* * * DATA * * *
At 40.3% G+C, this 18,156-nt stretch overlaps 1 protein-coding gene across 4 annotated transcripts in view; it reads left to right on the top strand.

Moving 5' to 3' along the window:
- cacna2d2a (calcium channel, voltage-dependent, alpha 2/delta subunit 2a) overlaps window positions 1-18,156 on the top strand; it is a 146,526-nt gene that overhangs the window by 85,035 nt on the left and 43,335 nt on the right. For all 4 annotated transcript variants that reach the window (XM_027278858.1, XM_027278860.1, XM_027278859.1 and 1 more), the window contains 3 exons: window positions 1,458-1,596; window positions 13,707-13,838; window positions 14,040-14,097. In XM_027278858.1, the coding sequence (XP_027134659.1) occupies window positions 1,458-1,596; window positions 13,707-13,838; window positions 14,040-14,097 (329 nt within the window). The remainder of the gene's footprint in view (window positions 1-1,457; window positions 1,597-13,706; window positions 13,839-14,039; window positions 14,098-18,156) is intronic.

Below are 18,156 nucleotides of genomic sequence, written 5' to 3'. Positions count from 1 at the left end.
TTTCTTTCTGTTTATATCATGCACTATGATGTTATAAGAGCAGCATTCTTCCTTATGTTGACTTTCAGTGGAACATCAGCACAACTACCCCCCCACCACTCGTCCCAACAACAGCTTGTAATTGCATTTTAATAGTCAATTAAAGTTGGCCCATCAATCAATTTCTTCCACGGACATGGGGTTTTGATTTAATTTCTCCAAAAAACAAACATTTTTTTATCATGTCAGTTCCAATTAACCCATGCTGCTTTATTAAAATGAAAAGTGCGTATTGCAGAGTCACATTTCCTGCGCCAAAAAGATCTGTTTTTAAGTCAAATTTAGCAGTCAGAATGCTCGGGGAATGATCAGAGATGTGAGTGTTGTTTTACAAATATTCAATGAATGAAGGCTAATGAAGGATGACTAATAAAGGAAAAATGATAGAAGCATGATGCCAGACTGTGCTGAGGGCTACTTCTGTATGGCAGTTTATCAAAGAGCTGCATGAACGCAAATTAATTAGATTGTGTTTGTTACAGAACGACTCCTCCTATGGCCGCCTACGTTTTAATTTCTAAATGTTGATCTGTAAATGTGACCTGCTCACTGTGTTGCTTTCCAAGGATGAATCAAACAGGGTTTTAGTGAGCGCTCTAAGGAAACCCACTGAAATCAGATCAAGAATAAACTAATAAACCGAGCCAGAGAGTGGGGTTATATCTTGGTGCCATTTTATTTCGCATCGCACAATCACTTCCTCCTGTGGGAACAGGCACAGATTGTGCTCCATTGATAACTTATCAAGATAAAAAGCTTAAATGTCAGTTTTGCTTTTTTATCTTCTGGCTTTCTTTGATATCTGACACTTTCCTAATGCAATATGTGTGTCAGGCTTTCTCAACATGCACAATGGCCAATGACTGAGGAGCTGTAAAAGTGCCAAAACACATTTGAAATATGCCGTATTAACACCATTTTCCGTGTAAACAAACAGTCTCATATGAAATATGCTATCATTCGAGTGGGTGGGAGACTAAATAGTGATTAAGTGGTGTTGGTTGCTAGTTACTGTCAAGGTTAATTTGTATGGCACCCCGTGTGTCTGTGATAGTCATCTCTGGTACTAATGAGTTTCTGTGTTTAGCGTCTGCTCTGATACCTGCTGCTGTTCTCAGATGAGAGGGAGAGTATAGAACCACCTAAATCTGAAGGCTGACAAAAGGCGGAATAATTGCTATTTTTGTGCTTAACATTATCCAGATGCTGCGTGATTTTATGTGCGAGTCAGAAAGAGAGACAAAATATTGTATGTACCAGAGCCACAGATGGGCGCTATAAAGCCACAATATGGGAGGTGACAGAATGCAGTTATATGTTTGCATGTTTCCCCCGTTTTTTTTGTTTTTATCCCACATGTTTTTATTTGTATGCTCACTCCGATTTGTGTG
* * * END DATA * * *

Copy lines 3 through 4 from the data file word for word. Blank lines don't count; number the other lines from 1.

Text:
- cacna2d2a (calcium channel, voltage-dependent, alpha 2/delta subunit 2a) overlaps window positions 1-18,156 on the top strand; it is a 146,526-nt gene that overhangs the window by 85,035 nt on the left and 43,335 nt on the right. For all 4 annotated transcript variants that reach the window (XM_027278858.1, XM_027278860.1, XM_027278859.1 and 1 more), the window contains 3 exons: window positions 1,458-1,596; window positions 13,707-13,838; window positions 14,040-14,097. In XM_027278858.1, the coding sequence (XP_027134659.1) occupies window positions 1,458-1,596; window positions 13,707-13,838; window positions 14,040-14,097 (329 nt within the window). The remainder of the gene's footprint in view (window positions 1-1,457; window positions 1,597-13,706; window positions 13,839-14,039; window positions 14,098-18,156) is intronic.

Below are 18,156 nucleotides of genomic sequence, written 5' to 3'. Positions count from 1 at the left end.